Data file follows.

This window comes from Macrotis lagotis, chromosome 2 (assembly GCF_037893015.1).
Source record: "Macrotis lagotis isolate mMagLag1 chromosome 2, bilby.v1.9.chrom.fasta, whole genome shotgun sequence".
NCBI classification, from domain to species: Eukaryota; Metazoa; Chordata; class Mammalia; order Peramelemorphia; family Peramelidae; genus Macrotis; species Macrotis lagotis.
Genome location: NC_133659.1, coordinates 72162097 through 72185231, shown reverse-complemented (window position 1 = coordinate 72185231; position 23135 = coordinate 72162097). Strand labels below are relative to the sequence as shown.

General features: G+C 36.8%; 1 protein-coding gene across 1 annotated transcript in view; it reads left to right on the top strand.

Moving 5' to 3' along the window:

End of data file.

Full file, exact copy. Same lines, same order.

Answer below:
This window comes from Macrotis lagotis, chromosome 2 (assembly GCF_037893015.1).
Source record: "Macrotis lagotis isolate mMagLag1 chromosome 2, bilby.v1.9.chrom.fasta, whole genome shotgun sequence".
NCBI classification, from domain to species: Eukaryota; Metazoa; Chordata; class Mammalia; order Peramelemorphia; family Peramelidae; genus Macrotis; species Macrotis lagotis.
Genome location: NC_133659.1, coordinates 72162097 through 72185231, shown reverse-complemented (window position 1 = coordinate 72185231; position 23135 = coordinate 72162097). Strand labels below are relative to the sequence as shown.

General features: G+C 36.8%; 1 protein-coding gene across 1 annotated transcript in view; it reads left to right on the top strand.

Moving 5' to 3' along the window: